Title: More Mapp: But gays CAN marry! (...the opposite gender) Credit: Chris Banks Features Tuesday 15th November 2005 - 12:00pm1132009200 Article: 1002 Rights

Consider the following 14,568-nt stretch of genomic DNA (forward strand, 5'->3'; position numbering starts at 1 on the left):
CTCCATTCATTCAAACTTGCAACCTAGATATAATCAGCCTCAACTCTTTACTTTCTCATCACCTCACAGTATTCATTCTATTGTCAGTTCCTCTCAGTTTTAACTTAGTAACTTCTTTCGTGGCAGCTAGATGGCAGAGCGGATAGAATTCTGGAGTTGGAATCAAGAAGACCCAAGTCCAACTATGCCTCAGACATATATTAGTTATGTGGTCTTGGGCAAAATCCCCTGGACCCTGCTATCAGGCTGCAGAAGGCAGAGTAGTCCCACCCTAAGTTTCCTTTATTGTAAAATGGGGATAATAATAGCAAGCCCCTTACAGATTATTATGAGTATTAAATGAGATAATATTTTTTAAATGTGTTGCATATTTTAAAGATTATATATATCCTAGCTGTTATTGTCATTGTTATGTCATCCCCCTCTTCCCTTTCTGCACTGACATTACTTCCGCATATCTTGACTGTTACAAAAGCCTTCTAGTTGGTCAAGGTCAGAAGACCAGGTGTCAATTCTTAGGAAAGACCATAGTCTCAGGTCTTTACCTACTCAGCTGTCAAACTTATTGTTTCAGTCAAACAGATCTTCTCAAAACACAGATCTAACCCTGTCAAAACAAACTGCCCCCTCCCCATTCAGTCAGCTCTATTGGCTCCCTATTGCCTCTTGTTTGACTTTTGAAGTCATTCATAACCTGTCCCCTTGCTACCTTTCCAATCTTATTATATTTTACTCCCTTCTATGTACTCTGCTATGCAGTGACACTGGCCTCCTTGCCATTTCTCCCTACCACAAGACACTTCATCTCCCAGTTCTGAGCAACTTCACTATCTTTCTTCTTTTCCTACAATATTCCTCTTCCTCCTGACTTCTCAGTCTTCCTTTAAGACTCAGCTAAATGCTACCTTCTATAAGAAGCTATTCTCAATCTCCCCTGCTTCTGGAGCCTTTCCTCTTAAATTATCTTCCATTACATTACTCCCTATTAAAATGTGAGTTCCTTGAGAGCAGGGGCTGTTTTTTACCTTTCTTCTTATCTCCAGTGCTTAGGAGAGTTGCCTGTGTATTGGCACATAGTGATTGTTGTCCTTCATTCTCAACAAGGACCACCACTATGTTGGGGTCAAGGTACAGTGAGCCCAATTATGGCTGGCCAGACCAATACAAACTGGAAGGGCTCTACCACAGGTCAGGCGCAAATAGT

New Zealanders shouldn't be told how to think, but it's “surely reasonable” for the state to tell private citizens which relationships are “preferred”. Huh? National's 'PC eradicator' Wayne Mapp explains to's Chris Banks his support for the Marriage (Gender Clarification) Bill which United Future MP Gordon Copeland - 'the gatekeeper of God's standards' - has put before Parliament. The Marriage (Gender Clarification) Bill – do you know yet how National will be voting? Mapp: Prior to the election we said we were supporting it. Is that support likely to continue? Mapp: It's likely to be discussed again, but on the face of it there'd be no logical reason why we wouldn't support it, but it will be discussed again. One of the concerns some of my colleagues did have is that in a sense it was a little bit redundant because marriage is actually defined between a man and a woman in any event. So they wondered whether it was really, how could I put it, feelgood legislation rather than actually, rather than...but people, included myself, wanted to support it because of the symbolic value of it. It reinforced the point. So you yourself would support this? Mapp: Yes indeed, I spoke in the caucus at the time when it came up earlier this year in support of it. The last time we spoke, you said New Zealand had moved on and serious discrimination against same-sex couples shouldn't be tolerated in this day and age. You also voted in favour of the Relationships Act, which created a level legal playing field for all couples... Mapp: I voted in favour of a particular clause in the Relationships Act, which is the one you've just mentioned. National voted against the Relationships Act as a general point because we felt it was too restrictive, too onerous on people. It denied people choice, essentially, to organise their affairs the way they wanted to. But a group of us voted for a particular clause to indicate symbolically that we recognised there was a particular issue that we wanted to express a view on. This bill goes much further than gender clarification. It actually contains a clause that amends the Bill of Rights Act to allow discrimination against same sex and de facto couples. How is that helpful? Mapp: I think its more to say that it allows civic preferences to married couples, that would be a more accurate way of putting that. How is that fair, in terms of equal treatment for people? Mapp: Well, it simply recognises that marriage is the foundation relationship in our society. Which can only be entered into by certain citizens? Mapp: Correct. That is true, yes. United Future's Gordon Copeland, the sponsor of this bill, says that gays fall short of God's standards, and that this bill is necessary because he believes people were “unnerved” by same-sex couples being allowed to have civil ceremonies. Is putting through legislation based on sentiments like these a form of political correctness? Mapp: No, legislation does reflect our society. It is surely reasonable that we're able to reinforce marriage. That doesn't actually discriminate against anyone else though. But if you can't get married it does, though. Mapp: Well I suppose everyone can get married, it's whether they choose to get married. But gays and lesbians can't get married. Or are you saying they should marry a person of the opposite gender? Mapp: (laughs) Many of them have, haven't they? Many a gay person has been married with children, and then they choose... then they end up not being married. You know people in that situation I'm sure. So it's not political correctness. Is it religious correctness? Mapp: No. It recognises... let me put it this way: in society, there are a whole range of relationships. No-one's doubting that. And by and large, people are free to live their lives as they will within, provided they're not committing an illegality. But that doesn't mean to say therefore we have to be entirely neutral as to which we think is the most desirable relationship. It is a reasonable thing for Parliament to say, marriage is the foundation of society, it's the principle institution through which children are raised, and have preferences therefore. So you're assuming in that argument that sexual orientation is a choice. Mapp: Um... no... I'm saying that, specifically, marriage is the preferred status. It's the most, you know, the foundation of society. I don't think that therefore means that people can't have other relationships, they can, but it doesn't mean you can't also say it's the foundation of society, because in reality it actually is. Should there be a free vote on this, like civil unions? It's essentially the same issue that's being discussed again. Mapp: Indeed, I suspect it may end up in that basis, ultimately anyway. Do you think that would be the best way to go? Mapp: [pause] I personally am not uncomfortable with it being a free vote. My vote, and I argued for it in the caucus at the time, that we should be supporting it. Now it almost certainly will come up in our caucus, there will be a fresh discussion because there's a new caucus, literally the half the caucus is new. In a recent interview you gave another example of political correctness: you said some people feel uncomfortable using the terms ‘husband' and ‘wife' and use partner instead. Do you remember that comment? Mapp: I do recall that. The point I was really trying to make was, a lot of married couples would actually prefer to be invited [to functions] as husband and wife, but these days the bulk of invitations seem to say ‘partner', and ‘partner' has become the default term. And I can tell you, just based on talking to people, a lot of married couples feel uncomfortable with that. They want to be able to celebrate the fact they are married. Do you not see an irony in denying same-sex couples a chance to do that? Mapp: [laughs] Well, no-one is seriously suggesting that marriage ought to be extended to gay couples. Well, its happening elsewhere in the world, why shouldn't we have that debate here? Mapp: We've actually had that debate here, with civil unions. But we're having it again now, with this bill. Mapp: Well you might say we are, I don't think we are actually. No, the debate this time will be really about marriage being the preferred institution, the bedrock of society. I suspect that's what it will centre around. Why is it a bedrock? Mapp: Because it's the principal way in which children are raised, the principle institution through which children are raised, and there's a vast amount of evidence which would indicate that children raised in marriages have the best opportunities in life... social research to that effect, compared to say, children raised in defacto relationships. There's a huge amount of research that supports that proposition. Editor's note: Wayne Mapp's comments on glbt relationships and child-rearing carry strong echoes of the anti-gay fundamentalist mantras generally originating in the USA and much espoused in New Zealand by the discredited Maxim Institute. The last person to publicly cast such aspersions on the ability of same-sex couples' suitability to raise children was the increasingly infamous Auckland millionaire and religious activist John Sax, who penned the disturbing 'Sax-Hubbard' letter to MPs. Auckland Mayor Dick Hubbard, but not co-signatories Alan Duff and ex-Family Court judge Mick Brown, has now distanced himself from that letter and point of view. Sources Sax and company used to claim that gays and lesbian parents were more likely than others to abuse and murder their children were amateurishly conducted, non-peer reviewed, religious right tracts, some of which emanated from the dubious Heritage Foundation in the USA - and none of which drew on material actually relating to glbt parenting. The authoritative American Psychological Association released a position statement on same-sex parenting noting that the sexual orientation of parents has no negative effects on their children. The 'gays can marry people of the other gender' rationale was used by fundamentalist ex-MP Paul Adams during the Civil Unions public debate, notably at a public meeting which was underpinned by the Maxim Institute and attended by, amongst others, Wayne Mapp. Chris Banks - 15th November 2005